Local artisans meet a global platform through Maria Manga’s search for balance, and the union between what is and what will be
«To know himself, every man must know where he started from». Maria Manga is the founder of the clothing brand Lethuin. Originally from Senegal West Africa, also known as the Gateway to Africa, at present, she resides in Milan. Senegal lies at an environmental margin where grassland, oceanfront, and tropical rainforest unite. These factors have bestowed upon a wide variety of animal and plant life to the realm, leaving a heritage to which the country’s national symbols were chosen: the baobab tree and the lion. Seeking inspiration from her roots, she operates from her homeland alongside two local tailors and a pattern maker. This team effort allows for contributions to be recognized within the brand. The use of hues and prints in her clothing brand communicates a sense of belonging and revolution into the future.
Every color has meaning. For instance, some of the colors used in African attire are Gold, which represents prosperity and fertility. Red which embodies tension in the spiritual or political world is viewed as the color of blood. Blue which characterizes love and peace symbolizes the sky. Green which signifies opulence and life is a medicinal color. White symbolizes purity. Often, they reflect individuals and groups within communities, handing interpretations towards each. Pagne Tisse is one woven fabric which holds a tradition in Senegal. Widely used by locals, the fabric is produced by Manjak weavers, a community spread throughout Senegal and parts of France. Manjak fabric carries great meaning in the paving of a women’s life. It is used in specific moments through the rites of passage in life such as a veil in marriage, a fertility aid when conceiving and a shroud in one’s final moments. The fabric is intricate and in essence a time-honored custom where the past and present collide. Adire textile originated from West Africa and is believed to have been founded around the twelfth century. Translating to tie & dye in the Yoruba language, Adire cloth draws on the culture that has been passed down through legends and folklores of the local communities. Characteristics of African dress are worn today as part of occasion and everyday wear. Two-fifths of Senegal’s people are from Wolof culture, they are artisan who caste work on metal, weave and dye textiles, produce leather goods, make pottery and baskets, tailor clothes and produce thatch. Eid al-Fitr, known as Korite to the citizens of Senegal, is a religious festival celebrated by Muslims around the world.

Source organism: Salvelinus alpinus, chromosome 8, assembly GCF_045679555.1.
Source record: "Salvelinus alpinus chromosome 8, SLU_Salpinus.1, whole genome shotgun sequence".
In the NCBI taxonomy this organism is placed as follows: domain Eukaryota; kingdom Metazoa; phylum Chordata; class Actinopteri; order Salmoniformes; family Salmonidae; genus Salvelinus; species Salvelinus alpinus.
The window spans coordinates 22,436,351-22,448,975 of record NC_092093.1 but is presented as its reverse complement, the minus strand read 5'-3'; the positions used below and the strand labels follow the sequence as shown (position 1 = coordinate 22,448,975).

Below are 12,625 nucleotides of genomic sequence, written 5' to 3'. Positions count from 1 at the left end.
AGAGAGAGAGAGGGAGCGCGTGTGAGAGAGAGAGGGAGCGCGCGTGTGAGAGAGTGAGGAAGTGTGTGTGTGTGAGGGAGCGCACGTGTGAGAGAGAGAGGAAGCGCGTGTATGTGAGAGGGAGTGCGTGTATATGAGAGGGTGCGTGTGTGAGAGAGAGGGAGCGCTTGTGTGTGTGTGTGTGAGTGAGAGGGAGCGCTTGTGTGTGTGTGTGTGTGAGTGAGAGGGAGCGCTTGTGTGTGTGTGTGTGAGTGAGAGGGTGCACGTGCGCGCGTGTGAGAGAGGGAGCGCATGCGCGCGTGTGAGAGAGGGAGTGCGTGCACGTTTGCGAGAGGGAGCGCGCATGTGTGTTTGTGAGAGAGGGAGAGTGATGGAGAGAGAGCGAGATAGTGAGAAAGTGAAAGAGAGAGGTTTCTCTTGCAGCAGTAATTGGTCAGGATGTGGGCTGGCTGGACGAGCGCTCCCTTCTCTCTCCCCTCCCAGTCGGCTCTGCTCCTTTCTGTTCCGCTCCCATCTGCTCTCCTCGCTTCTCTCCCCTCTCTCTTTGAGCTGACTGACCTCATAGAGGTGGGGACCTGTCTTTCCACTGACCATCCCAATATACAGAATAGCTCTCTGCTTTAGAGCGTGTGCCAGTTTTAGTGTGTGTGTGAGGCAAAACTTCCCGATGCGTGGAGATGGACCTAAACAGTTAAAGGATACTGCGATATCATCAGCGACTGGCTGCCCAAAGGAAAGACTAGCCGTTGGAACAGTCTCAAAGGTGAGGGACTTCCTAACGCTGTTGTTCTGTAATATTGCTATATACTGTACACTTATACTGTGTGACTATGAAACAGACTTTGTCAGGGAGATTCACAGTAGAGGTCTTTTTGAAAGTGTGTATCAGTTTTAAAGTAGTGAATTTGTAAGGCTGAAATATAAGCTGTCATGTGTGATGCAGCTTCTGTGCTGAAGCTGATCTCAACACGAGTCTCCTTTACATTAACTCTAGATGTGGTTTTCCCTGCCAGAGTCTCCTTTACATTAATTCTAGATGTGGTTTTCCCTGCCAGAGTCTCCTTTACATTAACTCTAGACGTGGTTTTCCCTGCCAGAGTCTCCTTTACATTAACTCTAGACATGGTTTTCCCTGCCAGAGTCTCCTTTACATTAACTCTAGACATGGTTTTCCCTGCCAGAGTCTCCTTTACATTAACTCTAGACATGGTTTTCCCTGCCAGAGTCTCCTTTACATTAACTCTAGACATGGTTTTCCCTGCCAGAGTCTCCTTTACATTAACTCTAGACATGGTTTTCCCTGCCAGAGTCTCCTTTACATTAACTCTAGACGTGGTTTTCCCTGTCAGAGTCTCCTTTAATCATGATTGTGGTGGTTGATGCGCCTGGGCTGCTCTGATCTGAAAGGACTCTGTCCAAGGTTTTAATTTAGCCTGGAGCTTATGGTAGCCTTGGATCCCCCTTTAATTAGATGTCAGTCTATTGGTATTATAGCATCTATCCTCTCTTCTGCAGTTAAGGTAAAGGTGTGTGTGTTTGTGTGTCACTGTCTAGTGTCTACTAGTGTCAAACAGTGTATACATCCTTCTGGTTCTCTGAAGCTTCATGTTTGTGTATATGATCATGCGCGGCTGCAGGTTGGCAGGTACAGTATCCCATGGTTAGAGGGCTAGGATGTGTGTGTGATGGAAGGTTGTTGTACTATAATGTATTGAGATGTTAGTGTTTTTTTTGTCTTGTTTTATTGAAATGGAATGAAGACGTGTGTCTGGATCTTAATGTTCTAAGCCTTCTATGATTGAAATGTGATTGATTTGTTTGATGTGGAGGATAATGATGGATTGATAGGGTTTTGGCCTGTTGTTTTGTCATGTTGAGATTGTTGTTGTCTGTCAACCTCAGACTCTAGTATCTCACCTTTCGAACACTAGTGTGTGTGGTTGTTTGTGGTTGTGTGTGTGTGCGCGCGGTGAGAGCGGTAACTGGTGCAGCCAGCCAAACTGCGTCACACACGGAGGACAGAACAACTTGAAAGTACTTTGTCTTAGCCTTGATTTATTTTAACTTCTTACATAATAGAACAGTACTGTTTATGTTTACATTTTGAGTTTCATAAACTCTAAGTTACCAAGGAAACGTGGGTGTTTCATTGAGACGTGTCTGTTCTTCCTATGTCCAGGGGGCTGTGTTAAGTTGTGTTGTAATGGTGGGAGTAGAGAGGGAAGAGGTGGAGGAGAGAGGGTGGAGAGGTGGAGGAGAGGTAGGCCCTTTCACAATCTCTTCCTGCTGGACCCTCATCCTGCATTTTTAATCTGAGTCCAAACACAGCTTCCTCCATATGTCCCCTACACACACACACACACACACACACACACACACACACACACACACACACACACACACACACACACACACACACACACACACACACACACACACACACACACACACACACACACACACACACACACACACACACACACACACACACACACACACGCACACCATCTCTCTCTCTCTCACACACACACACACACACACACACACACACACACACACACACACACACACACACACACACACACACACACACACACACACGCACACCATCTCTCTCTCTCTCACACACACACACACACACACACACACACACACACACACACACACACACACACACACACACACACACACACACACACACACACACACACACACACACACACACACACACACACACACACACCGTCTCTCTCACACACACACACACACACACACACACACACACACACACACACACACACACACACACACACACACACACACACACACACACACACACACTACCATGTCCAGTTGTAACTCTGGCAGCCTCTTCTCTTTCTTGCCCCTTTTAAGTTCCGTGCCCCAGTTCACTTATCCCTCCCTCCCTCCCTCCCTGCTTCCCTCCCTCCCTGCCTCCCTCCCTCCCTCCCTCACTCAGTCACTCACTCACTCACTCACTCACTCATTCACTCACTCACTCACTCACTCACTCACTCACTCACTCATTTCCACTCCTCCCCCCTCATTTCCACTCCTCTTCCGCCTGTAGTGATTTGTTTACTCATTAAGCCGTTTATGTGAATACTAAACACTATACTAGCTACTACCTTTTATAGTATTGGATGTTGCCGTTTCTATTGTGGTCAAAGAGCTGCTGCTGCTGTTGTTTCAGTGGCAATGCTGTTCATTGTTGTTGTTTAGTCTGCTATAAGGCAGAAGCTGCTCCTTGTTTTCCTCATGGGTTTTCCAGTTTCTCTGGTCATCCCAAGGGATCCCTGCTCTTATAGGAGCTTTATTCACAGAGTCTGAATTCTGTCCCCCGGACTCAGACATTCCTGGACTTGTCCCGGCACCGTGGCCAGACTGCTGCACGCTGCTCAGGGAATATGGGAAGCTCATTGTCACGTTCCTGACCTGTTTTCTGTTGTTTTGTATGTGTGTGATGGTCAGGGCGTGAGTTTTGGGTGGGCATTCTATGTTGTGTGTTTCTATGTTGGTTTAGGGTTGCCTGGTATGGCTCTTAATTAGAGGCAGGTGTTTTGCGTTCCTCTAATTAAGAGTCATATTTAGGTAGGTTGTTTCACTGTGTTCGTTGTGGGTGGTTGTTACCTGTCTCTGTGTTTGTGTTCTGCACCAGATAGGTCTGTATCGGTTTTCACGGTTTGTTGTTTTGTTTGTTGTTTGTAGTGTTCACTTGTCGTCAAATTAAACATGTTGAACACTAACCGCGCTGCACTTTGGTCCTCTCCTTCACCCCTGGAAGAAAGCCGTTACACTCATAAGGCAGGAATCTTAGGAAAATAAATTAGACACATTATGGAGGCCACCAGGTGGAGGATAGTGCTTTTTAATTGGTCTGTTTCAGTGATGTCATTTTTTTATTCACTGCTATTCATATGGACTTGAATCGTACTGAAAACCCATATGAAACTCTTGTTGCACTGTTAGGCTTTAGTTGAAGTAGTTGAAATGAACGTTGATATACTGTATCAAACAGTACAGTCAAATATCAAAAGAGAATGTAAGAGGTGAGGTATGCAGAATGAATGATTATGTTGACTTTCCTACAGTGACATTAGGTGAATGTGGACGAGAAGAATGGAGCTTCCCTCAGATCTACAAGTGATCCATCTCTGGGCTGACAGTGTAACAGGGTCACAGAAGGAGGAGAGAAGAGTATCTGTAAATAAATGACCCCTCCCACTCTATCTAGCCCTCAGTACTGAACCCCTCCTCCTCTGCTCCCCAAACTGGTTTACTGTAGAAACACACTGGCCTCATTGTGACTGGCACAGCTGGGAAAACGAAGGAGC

Maria Manga celebrated by uniting people through her garments. During the time of festivity, she and her team were able to sew African patterns free for children to welcome them a sense of belonging within their society. Africa has long taken a homegrown approach to the industry with Nigeria once having over 180 textile mills. Reverence towards her community shines through her ability of sustainability, as she prioritizes local production and provides employment to the people of her homeland. This approach to fashion is not only promoted through the use of local production but also from the made-to-measure models and mélanges of natural resources like bamboo, tree bark, silk, and hemp. «The world of fashion found me, not the other way around». For as long as she can remember, the designer has found in clothing and art a representation of her state of mind. Sewing doll clothes at an early age, she recalls, to create clothes that allow people to appreciate their individualism is where the origin of her journey began. «In addition to respect for the environment, sustainability is respect for others». Giving a voice to artisans by allowing them to demonstrate their skills she says, «More than a search for elements of inspiration, the roots of the past balance the union between what is and what will be».
Fashion Designer and Founder of Lethuin